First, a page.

Saturday, June 27, 2009
Torrential rain makes everything better
Rainstorms makes everything into a party.
I was waiting for Dianna at the Smithsonian Sculpture garden with their live jazz / zydeco band. This event makes people so happy - you're outdoors with hundreds of merry people dancing and doused in sangria and beer.
I brought a pizza, since the 40 minute wait for food last time almost killed me. So I'm walking amidst all these happy people, and the pizza is somehow this great addition to the event, because I'm getting thumbs up and looks of envy from strangers.
Then the rain comes. The square instantly clears, and people huddle underneath the trees to stay dry. The rain picks up, and people start huddling under umbrellas, both from friends and people who just happen to have some. Bear in mind I still have a pizza box in my hand. In the rain. Under someone else's umbrella.
But we're having a great time. Whenever the rain picks up, everyone laughs together. People are passing wine between umbrellas. No one knows what to do, and that's OK.
It rains even harder, and I'm holding this damn pizza box and I'm really, really soaked. I make a mad dash for the concession building, but it's packed and there are people 10-deep trying to get in. There's no awning. People are squeezed under some table umbrellas on the patio. I muscled my way in with some nice couples. My pizza box was slowly disintigrating, so I offered everyone some. They gladly partook (it was still warm) and they gave me some sangria.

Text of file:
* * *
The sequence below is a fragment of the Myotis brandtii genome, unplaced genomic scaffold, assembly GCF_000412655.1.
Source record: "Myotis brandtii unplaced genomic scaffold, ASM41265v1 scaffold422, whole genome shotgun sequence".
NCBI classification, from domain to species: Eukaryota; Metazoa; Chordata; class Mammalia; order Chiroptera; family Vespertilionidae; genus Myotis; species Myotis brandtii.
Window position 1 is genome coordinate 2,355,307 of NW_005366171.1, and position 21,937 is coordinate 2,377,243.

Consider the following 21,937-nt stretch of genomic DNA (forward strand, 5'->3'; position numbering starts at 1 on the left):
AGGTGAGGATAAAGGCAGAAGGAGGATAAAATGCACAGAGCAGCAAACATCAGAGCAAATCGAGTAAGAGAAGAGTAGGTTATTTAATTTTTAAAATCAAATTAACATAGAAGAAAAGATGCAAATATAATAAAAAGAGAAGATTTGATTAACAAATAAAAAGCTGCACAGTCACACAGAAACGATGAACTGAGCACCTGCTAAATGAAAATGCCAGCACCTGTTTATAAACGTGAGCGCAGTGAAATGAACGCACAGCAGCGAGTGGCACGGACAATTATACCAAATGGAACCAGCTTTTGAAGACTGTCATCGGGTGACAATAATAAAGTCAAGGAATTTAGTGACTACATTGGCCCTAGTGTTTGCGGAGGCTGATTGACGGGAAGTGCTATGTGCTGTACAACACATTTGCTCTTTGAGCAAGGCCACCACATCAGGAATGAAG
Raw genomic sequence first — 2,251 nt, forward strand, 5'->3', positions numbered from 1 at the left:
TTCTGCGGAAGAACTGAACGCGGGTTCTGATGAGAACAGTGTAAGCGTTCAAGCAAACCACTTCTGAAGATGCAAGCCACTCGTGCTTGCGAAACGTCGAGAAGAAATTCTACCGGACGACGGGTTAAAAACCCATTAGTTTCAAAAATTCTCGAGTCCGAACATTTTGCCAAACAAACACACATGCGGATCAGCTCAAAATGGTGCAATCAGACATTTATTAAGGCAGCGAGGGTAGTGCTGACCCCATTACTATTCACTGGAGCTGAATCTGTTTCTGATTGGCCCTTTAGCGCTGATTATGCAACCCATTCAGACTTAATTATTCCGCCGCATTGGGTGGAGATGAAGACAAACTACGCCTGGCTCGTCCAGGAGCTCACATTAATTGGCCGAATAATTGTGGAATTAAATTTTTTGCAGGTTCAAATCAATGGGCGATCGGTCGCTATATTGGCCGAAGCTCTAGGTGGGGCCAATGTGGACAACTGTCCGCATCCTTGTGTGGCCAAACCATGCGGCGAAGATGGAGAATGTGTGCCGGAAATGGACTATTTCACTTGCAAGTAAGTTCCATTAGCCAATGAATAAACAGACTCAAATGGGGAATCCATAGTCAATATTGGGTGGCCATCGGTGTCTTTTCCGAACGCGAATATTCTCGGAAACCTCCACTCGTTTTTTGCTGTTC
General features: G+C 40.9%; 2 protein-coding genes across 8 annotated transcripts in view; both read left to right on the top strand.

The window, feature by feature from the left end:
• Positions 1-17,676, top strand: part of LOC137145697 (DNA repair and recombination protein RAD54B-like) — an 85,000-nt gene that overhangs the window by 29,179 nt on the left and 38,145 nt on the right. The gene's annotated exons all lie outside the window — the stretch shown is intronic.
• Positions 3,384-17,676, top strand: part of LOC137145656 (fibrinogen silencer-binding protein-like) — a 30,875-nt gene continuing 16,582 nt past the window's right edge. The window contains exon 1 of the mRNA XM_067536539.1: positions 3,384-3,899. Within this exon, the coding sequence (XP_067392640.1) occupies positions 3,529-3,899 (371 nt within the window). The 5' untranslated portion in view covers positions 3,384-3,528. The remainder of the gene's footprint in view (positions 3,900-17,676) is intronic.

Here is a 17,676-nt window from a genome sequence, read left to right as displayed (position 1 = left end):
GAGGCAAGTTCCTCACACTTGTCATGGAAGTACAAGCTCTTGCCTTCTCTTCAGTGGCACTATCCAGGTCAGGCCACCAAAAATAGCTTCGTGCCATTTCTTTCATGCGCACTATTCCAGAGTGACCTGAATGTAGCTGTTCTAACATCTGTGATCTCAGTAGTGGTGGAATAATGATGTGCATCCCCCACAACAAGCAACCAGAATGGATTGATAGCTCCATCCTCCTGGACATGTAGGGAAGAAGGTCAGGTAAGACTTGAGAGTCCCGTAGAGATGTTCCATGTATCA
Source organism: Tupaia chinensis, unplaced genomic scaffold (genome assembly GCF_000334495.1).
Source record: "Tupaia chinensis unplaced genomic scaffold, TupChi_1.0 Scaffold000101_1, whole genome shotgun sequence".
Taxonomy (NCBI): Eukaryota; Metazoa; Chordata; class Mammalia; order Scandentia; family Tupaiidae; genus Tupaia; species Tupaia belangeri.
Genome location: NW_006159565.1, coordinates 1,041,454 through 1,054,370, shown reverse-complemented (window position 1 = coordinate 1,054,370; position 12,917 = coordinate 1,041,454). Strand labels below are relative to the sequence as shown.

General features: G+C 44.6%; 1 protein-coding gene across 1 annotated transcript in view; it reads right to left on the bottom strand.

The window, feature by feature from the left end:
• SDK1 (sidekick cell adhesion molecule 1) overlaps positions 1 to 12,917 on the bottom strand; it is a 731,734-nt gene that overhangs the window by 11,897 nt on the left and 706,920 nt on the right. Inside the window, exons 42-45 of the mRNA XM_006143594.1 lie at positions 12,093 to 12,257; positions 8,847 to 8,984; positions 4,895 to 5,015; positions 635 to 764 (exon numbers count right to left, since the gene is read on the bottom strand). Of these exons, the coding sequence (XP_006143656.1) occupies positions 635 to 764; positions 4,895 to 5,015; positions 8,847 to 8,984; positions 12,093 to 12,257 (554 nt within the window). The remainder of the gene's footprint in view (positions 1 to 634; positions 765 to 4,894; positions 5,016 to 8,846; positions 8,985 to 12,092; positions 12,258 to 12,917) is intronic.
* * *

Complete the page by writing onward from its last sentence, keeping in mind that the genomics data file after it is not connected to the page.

It kept coming down. I got a call from Dianna who was in a cab nearby, and very dry as well. I gave the table the rest of the pizza, grabbed a slice and my fruity booze ("A shot of courage," I said) and ran out into the rain. People cheered as I ran through the sheets of water. "He's got pizza!" they said in admiration.
I made it to the cab. It turned out that the friends we were meeting were just two blocks away at the Smithsonian archives. We drove basically across the street and bolted up the steps. Beneath the massive stone columns, a group of soggy refugees were huddled together, yearning to breathe warmth. And they were drinking and making the most of it.
We popped Dianna's champagne, and had a great time until I developed hypothermia.
Posted by Jonathan Rubin